SPENDING LIKE A SAILOR
With the studio payments flowing in to TMG, Depp developed what the firm’s cross-complaint would call “a never-ending desire to spend.” It began with a boat. After introducing Depp to acting, Nicolas Cage—who himself reportedly blew through $150 million and faced bankruptcy in 2009—showed him his style of spending. He lent him one of his two yachts, the 126-foot Sarita, and Johnny and his then partner, French actress Vanessa Paradis, and their two young children, Lily-Rose and Jack, promptly set sail. When the family disembarked onto the beaches of the Bahamas, the real-estate brokers, specialists in the ultra-rarefied clientele who can afford their own private islands, were upon him. This particular dream apparently spoke to Depp, who had visited Marlon Brando on his private South Pacific atoll, Tetiaroa, after the two had worked together on Don Juan DeMarco.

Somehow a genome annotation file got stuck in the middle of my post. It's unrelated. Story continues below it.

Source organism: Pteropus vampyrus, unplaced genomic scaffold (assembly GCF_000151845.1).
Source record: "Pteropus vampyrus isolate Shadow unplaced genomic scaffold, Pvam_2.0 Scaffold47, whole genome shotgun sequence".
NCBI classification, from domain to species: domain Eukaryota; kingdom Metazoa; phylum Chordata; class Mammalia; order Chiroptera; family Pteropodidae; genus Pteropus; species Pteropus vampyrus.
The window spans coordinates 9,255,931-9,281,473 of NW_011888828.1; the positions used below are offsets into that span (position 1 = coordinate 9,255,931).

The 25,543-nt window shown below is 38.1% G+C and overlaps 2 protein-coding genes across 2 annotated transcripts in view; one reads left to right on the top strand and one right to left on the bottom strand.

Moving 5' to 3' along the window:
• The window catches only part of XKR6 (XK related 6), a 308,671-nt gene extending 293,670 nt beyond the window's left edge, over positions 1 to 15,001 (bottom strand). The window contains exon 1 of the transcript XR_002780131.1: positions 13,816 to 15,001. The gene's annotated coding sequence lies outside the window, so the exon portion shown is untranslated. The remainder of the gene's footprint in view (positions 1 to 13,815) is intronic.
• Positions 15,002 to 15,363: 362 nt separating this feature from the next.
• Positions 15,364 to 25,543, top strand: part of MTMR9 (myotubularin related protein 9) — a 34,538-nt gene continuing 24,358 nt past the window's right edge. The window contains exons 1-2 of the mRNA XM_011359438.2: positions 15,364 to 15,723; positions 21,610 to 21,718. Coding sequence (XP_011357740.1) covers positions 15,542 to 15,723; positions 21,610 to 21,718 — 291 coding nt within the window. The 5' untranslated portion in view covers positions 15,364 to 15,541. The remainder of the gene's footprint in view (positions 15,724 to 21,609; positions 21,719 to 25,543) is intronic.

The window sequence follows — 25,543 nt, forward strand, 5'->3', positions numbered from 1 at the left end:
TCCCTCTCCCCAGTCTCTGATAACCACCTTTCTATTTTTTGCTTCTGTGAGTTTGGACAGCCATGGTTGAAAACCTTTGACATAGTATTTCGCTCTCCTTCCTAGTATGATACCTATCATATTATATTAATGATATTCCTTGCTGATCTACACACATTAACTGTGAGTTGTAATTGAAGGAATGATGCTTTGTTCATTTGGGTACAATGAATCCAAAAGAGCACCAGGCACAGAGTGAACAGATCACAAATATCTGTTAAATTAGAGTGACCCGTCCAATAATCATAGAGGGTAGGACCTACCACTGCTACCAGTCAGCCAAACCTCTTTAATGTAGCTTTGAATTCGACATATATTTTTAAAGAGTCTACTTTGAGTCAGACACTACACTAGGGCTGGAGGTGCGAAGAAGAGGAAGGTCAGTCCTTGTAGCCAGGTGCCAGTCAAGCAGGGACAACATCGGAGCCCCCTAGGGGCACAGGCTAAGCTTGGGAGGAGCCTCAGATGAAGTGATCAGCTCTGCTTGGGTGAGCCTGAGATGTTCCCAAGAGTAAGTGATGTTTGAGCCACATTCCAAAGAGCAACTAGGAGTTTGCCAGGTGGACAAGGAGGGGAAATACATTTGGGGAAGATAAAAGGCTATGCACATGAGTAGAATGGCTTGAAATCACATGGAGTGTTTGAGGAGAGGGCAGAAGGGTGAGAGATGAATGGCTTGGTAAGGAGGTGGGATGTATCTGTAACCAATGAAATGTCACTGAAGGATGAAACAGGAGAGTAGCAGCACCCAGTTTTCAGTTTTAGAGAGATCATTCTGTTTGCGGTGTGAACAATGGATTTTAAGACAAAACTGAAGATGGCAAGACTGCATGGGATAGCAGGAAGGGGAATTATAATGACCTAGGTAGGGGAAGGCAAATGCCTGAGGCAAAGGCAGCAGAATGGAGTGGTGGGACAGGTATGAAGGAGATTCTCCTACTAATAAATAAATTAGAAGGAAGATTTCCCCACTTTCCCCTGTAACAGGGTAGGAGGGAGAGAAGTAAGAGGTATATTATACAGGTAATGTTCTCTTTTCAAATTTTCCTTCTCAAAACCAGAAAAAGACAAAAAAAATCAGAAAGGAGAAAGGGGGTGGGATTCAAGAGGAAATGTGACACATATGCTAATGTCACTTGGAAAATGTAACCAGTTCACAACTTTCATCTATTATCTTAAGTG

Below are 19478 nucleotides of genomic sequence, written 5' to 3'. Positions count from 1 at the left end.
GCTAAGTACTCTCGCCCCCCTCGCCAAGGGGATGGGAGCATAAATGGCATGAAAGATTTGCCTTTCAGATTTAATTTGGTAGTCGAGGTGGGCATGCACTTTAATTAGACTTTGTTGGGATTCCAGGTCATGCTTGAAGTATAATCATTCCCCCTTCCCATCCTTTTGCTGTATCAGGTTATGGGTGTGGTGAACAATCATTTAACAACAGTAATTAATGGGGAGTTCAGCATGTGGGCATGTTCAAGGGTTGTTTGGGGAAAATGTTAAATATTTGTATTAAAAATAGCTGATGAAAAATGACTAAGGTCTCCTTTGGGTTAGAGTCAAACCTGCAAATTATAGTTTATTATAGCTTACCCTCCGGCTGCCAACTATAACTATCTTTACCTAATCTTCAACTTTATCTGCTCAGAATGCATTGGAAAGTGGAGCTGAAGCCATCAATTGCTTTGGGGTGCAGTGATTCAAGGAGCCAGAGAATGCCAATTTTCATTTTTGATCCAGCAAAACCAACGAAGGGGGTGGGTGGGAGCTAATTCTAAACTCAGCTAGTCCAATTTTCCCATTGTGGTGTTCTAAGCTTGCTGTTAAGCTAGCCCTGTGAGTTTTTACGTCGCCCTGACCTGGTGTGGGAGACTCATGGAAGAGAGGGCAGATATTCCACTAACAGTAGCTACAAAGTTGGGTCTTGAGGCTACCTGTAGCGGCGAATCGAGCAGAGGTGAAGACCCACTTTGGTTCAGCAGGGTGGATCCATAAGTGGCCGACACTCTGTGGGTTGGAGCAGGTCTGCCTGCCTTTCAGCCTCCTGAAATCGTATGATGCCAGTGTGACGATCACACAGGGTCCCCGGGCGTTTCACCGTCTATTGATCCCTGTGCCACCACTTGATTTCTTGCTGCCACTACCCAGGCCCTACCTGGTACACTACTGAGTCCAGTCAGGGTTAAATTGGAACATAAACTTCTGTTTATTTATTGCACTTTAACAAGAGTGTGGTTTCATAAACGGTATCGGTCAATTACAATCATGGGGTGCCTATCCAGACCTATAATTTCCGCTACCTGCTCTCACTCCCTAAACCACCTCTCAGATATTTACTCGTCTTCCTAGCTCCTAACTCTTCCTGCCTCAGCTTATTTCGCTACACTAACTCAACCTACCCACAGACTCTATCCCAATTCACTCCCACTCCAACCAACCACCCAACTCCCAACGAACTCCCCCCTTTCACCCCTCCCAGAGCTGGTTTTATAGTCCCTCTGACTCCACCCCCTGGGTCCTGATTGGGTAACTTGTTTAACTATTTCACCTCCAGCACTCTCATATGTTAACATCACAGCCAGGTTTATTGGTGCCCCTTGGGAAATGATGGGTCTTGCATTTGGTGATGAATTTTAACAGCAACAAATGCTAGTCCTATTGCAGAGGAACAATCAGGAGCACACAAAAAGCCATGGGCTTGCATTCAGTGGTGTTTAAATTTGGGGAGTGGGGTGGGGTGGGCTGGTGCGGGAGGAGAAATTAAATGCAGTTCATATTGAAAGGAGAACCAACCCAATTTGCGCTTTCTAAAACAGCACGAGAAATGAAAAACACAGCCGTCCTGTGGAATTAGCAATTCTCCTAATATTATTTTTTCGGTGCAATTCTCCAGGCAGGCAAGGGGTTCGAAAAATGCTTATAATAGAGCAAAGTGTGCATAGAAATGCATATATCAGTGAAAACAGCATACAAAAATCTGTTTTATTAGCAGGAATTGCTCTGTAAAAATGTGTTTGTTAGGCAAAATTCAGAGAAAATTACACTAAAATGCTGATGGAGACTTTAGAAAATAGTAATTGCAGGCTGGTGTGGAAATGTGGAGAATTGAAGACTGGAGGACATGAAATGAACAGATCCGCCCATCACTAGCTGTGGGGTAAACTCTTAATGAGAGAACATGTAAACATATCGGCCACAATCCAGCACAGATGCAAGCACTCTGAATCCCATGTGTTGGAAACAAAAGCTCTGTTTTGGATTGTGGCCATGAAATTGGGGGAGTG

In 2004, Joel accompanied Depp on an island-shopping cruise. When they stepped off the yacht and onto the beach in the Exumas they found . . . nothing. Little Hall’s Pond Cay, a chain of four uninhabited islands 60 nautical miles southeast of Nassau, was on the market for $3.6 million. It had six sandy beaches. And no plumbing, sewage facilities, or electricity.
According to a source close to TMG, the manager focused on the cons (the exorbitant expense of creating infrastructure), while the client saw only the pros (a refuge for him and his family, a place to recharge for his next major studio picture). And when the manager couldn’t talk Depp out of the islands, he did his best to negotiate the price down to $3,225,000.